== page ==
PCI compliance scanning with Juniper network=s application acceleration Platform (VPN)

We have to do compliance scanning now going forward every quarter and w do have 3 users that have the juniper vpn  installed on their local computer.  This is causing us to fail along with the following other problems.   Any advice to clear these failures would be appreciated:
1. We have an ASA 5505 and we are getting the following problem, that I think is being caused by the lack of a ssl certificate on the ASA??Not sure.  but the failure description is:  An SSL cert associates an entity (person ,ORG, host, etc) with a public Key.  In and SSL connection Client Autheticates the server's cert and extracts the public Key in the cert to establish the secure connection.  
So the question is where do they want a cert?.  I can't put it on the ASA and it doesn't make sense to put it on the 3 users computers that use the Juniper VPN.   Is this happening because the Juniper VPN is not the latest version?

2.  Anothewr failure is labled Pre-shared key off-line bruteforcing using IKE aggressive Mode (CVE-2002-1623)

3. Lst problem is  again related the the Juniper VPN and port 500/udp.  IDE is used during Phase 1 and Phase 2 of the establishing connection.  Phse 1 the two ISAKMP peers establish a secure authenticated channel which to communicate.  Every participant in the IKE must possess a key that my be rather pre-shared or Publickey.  There are inherent risks to configurations that use pre-shared keys which ar exaggerated when aggressive mode is used.
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btanConnect With a Mentor Exec ConsultantCommented:
1. Should be setting up certificate check for the vpn client with the ASA. See example

2/3. IKE can use Main mode or Aggressive mode. If you get your devices to use Main mode rather than Aggressive mode you mitigate the issue. Some simply disable the aggresive mode inbound with the command "crypto ikev1 am-disable" on cisco ASA platform.

Also the vulnerability is the length and strength of your key. From 8-16 characters alphanumeric is a fairly strong key. If you are concerned and want to better mitigate the vulnerability then increase the length of the key and/or improve the strength of the key.

See this

barl009Author Commented:
this sounds good, have to analyze each white paper.  Have to get help to implement.  So for 1.  Just to clarify, you want me to put a $300 cert on the three workstations that use this Juniper client?  or just a self created cert in the ASA?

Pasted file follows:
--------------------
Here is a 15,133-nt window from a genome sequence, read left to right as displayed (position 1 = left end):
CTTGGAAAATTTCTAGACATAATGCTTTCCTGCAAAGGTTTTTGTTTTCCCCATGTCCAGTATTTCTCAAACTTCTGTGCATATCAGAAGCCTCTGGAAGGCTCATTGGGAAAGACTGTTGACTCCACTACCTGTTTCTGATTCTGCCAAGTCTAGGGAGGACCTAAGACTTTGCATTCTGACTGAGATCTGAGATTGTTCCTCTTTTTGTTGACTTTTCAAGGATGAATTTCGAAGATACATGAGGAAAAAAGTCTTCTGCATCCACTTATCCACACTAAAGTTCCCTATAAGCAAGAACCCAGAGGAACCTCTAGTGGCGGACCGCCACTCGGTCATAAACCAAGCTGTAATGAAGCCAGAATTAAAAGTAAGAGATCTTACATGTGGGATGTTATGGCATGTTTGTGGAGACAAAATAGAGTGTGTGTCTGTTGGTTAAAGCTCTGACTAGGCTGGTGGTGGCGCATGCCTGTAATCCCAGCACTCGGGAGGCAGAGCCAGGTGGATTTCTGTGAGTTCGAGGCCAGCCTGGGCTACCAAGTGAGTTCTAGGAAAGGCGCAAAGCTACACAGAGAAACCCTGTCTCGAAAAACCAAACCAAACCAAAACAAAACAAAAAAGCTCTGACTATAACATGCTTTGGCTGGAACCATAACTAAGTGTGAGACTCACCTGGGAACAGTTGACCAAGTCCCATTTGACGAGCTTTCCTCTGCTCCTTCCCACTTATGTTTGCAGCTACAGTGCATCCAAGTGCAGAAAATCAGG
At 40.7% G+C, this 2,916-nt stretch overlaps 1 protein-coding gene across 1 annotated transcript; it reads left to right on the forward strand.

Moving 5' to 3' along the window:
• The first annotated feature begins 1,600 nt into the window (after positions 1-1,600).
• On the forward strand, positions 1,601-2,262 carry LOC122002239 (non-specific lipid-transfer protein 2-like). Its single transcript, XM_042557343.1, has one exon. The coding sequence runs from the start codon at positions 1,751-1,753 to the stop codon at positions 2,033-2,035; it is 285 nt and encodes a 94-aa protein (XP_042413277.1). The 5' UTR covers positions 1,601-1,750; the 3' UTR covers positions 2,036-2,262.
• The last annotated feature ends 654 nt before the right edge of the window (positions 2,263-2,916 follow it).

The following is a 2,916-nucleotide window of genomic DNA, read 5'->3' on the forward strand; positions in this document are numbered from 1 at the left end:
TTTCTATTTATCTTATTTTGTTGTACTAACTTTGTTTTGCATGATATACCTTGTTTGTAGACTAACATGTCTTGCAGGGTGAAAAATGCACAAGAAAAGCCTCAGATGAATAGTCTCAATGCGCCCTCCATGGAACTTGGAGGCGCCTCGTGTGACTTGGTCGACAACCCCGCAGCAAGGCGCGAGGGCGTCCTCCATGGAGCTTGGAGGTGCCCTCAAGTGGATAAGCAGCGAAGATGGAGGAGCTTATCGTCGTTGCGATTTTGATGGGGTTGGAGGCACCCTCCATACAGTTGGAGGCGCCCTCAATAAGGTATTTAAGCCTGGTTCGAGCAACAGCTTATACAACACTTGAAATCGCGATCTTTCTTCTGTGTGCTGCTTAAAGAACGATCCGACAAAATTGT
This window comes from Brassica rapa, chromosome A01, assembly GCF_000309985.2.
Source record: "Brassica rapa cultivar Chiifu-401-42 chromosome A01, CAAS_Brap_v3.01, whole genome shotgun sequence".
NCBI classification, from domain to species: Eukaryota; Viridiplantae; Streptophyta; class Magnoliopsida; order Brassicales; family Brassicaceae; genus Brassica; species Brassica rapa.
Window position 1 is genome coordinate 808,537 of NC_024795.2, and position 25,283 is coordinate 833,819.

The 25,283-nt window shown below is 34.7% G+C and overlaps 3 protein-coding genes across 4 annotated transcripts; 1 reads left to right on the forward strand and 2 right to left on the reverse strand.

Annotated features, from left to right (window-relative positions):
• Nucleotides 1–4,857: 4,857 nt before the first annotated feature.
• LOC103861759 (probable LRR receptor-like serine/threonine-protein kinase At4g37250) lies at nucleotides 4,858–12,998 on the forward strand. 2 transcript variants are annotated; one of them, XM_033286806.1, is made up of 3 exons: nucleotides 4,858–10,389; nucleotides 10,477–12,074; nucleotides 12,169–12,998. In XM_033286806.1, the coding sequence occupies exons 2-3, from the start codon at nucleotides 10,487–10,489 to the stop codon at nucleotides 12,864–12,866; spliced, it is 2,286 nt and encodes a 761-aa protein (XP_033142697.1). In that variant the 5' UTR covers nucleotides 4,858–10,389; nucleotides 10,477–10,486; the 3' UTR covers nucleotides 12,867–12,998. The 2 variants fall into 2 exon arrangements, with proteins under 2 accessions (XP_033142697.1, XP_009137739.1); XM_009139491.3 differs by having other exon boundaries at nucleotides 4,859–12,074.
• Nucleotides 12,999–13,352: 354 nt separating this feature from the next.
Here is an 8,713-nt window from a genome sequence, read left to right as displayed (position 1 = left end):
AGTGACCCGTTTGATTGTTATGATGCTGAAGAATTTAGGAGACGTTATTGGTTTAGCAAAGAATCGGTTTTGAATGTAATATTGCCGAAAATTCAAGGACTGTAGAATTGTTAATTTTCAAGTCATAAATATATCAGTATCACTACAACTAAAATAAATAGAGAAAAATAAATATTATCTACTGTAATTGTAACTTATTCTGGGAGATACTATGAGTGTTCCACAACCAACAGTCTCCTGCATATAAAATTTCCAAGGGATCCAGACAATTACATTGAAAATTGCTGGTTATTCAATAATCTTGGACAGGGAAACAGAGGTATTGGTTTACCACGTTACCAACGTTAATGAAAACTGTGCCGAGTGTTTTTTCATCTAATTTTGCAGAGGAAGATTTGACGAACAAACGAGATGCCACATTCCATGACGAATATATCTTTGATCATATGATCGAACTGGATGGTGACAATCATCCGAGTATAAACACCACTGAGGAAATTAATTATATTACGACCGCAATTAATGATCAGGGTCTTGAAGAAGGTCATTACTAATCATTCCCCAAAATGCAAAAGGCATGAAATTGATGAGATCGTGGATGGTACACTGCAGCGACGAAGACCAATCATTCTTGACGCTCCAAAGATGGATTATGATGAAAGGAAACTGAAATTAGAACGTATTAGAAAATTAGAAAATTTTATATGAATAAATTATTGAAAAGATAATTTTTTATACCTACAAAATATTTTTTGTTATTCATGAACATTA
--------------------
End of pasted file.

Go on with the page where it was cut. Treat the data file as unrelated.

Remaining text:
I am sending this off to my consultant company as they had not a good answer for this.  these articles seem very explicit and valuable.
Thank you.
btanExec ConsultantCommented:
I dont suggest self sign certificate but it is up to your company business decision. Having cert that is issued by CA will be of higher assurance than self signed. Furthermore self signed cert are not in the list of trusted CA though you can still manually import to get pass with trust chain check and warning.
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barl009Author Commented:
So can a issued CA be put on the CISCO ASA?  And if so where can I find the steps?
btanExec ConsultantCommented:
No problem - see my last post URL
Configure a trusted identity certificate on your ASA. It is important that you use an identity certificate from a trusted CA source for your ASA. An ASA identity certificate is the certificate that the ASA will hand out to the sslvpn clients that connect to it. In order for everything to work correctly the certificate must match the ASA hostname/IP address. Also, the end-users client must trust the CA that generated the ASA's identity certificate. A self-signed or other non-trusted CA cert is fine for testing but not for production.

Within ASDM you can sign up for a special promo certificate from Entrust if you'd like but any trusted public CA will do the trick. To configure the identity certificate on your ASA do the following:

1)      First obtain your identity certificate. Make sure it is in PKCS12 format. Also, be sure it includes the complete certificate chain.

2)      Go to Configuration > Remote Access VPN > Certificate Management > Identity Certificates. Click Add.

3)      If your ASA will be in DNS then you can use the FQDN as the identifier in the certificate. If it will not be in DNS (only during testing, for production it must be in DNS) then be sure to use the IP address as the identifier.

4)      That's it your done! However, if you need to do it the hard way by using a certificate signing request then proceed to setups 5 through end below.

5)      If you need to generate a certificate signing request from the ASA then instead of doing step 2 do the below instead.
barl009Author Commented:
barl009Author Commented:
Thank you
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